And finally, if we yield a deferred from the generator, it will not be restarted until that deferred fires. If the deferred succeeds, the result of the yield is just the result from the deferred. And if the deferred fails, the yield statement raises the exception. Note the exception is just an ordinary Exception object, rather than a Failure, and we can catch it with a try/except statement around the yield expression.

In the example we are just using callLater to fire the deferreds after a short period of time. While that’s a handy way to put in a non-blocking delay into our callback chain, normally we would be yielding a deferred returned by some other asynchronous operation (i.e., get_poetry) invoked from our generator.

Ok, now we know how an inlineCallbacks-decorated function runs, but what return value do you get if you actually call one? As you might have guessed, you get a deferred. Since we can’t know exactly when that generator will stop running (it might yield one or more deferreds), the decorated function itself is asynchronous and a deferred is the appropriate return value. Note the deferred that is returned isn’t one of the deferreds the generator may yield. Rather, it’s a deferred that fires only after the generator has completely finished (or throws an exception).

If the generator throws an exception, the returned deferred will fire its errback chain with that exception wrapped in a Failure. But if we want the generator to return a normal value, we must “return” it using the defer.returnValue function. Like the ordinary return statement, it will also stop the generator (it actually raises a special exception). The inline-callbacks/ example illustrates both possibilities.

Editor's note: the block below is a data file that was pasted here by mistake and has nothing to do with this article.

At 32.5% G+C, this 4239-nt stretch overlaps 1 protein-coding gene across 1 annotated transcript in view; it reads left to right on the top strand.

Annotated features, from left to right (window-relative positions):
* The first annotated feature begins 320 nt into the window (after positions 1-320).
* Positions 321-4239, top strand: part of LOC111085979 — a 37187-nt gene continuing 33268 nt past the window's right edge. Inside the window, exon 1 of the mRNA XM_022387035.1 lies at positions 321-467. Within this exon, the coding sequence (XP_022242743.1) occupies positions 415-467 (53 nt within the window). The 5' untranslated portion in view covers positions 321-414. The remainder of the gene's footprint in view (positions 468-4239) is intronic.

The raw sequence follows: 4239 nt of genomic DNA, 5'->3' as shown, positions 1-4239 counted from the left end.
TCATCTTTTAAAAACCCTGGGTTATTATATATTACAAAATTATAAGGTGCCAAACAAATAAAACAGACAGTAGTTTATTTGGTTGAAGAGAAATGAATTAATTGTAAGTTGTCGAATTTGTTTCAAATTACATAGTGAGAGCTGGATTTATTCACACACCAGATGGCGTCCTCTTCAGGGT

Client 7.0

Let’s put inlineCallbacks to work with a new version of our poetry client. You can see the code in twisted-client-7/ You may wish to compare it to client 6.0 in twisted-client-6/ The relevant changes are in poetry_main:

def poetry_main():
    addresses = parse_args()

    xform_addr = addresses.pop(0)

    proxy = TransformProxy(*xform_addr)

    from twisted.internet import reactor

    results = []

    def get_transformed_poem(host, port):
            poem = yield get_poetry(host, port)
        except Exception, e:
            print >>sys.stderr, 'The poem download failed:', e

            poem = yield proxy.xform('cummingsify', poem)
        except Exception:
            print >>sys.stderr, 'Cummingsify failed!'


    def got_poem(poem):
        print poem

    def poem_done(_):
        if len(results) == len(addresses):

    for address in addresses:
        host, port = address
        d = get_transformed_poem(host, port)

In our new version the inlineCallbacks generator function get_transformed_poem is responsible for both fetching the poem and then applying the transformation (via the transform service). Since both operations are asynchronous, we yield a deferred each time and then (implicitly) wait for the result. As in client 6.0, if the transformation fails we just return the original poem. Notice we can use try/except statements to handle asynchronous errors inside the generator.